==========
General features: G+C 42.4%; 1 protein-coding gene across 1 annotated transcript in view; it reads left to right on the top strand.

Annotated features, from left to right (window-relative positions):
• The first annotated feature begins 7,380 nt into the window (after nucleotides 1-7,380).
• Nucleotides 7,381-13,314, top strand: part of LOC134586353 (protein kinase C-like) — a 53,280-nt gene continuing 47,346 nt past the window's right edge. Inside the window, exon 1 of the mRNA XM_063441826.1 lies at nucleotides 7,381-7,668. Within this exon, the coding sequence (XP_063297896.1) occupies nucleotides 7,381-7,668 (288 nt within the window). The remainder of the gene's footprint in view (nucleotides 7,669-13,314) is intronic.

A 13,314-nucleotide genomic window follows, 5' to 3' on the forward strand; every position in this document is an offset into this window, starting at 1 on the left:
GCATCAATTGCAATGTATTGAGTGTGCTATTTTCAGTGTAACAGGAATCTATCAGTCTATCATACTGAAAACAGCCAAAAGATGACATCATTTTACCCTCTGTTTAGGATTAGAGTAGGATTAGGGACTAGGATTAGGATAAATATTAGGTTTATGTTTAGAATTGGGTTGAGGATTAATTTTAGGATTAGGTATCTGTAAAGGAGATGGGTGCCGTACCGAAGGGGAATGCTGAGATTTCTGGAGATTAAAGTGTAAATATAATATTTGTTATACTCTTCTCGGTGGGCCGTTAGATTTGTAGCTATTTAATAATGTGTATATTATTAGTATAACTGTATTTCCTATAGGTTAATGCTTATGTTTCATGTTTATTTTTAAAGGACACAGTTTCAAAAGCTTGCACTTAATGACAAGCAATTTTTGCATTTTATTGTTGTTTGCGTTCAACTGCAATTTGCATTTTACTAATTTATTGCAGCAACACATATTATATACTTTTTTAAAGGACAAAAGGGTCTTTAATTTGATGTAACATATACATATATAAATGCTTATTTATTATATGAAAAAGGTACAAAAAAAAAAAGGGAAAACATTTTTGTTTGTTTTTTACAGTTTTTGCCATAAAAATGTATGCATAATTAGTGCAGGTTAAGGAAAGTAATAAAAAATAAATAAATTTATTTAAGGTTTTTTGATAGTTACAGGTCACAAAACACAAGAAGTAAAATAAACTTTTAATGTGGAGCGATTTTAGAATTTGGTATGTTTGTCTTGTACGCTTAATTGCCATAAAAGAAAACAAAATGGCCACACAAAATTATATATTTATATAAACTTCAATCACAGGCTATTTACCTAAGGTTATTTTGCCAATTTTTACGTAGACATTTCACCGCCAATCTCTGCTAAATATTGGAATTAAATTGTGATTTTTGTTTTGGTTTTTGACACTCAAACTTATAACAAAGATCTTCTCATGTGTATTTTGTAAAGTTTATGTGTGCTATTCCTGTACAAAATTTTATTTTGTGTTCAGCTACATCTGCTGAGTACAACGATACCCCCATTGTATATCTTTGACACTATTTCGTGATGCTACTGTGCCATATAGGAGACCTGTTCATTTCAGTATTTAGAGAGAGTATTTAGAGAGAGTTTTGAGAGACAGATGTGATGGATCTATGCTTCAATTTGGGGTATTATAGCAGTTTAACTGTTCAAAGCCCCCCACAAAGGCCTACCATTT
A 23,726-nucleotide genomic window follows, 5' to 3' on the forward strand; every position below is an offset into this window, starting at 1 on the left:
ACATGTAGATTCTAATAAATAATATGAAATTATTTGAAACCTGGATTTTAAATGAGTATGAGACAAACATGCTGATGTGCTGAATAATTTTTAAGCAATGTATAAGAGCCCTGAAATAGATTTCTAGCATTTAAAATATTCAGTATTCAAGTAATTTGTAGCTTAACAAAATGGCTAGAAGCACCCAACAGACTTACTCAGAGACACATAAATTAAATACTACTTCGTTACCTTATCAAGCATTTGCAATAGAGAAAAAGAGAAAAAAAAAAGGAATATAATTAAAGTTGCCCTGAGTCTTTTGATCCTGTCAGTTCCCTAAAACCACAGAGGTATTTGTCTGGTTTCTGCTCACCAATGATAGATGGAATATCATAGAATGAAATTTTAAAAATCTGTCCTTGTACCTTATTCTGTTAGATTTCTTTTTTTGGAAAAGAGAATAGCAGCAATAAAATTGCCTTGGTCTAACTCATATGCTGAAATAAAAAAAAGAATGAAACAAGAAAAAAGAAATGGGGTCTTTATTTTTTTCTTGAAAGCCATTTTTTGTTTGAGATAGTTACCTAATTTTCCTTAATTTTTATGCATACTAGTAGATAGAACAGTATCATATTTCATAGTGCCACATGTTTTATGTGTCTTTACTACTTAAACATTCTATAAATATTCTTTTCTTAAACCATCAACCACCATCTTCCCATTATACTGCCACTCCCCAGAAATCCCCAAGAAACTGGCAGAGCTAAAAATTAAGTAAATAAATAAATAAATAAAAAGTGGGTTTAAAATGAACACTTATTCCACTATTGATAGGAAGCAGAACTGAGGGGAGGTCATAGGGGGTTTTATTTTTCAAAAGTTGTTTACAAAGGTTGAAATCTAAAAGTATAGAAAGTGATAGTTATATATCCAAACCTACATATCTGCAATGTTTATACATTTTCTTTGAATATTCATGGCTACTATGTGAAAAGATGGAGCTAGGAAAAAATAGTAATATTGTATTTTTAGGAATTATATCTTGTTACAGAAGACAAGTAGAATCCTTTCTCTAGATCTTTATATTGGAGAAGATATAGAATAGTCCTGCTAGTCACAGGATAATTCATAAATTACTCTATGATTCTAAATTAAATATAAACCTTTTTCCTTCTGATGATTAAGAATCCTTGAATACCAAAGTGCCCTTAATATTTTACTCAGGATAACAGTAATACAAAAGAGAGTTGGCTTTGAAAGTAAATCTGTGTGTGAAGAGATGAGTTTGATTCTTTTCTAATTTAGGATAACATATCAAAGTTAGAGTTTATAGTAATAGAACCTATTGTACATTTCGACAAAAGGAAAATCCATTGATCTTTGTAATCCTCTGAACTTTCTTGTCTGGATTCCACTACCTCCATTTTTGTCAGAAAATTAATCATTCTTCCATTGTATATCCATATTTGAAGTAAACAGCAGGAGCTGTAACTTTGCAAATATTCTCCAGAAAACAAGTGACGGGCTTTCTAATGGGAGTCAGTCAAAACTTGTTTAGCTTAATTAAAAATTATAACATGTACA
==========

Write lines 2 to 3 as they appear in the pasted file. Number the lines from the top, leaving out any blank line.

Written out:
Annotated features, from left to right (window-relative positions):
• The first annotated feature begins 7,380 nt into the window (after nucleotides 1-7,380).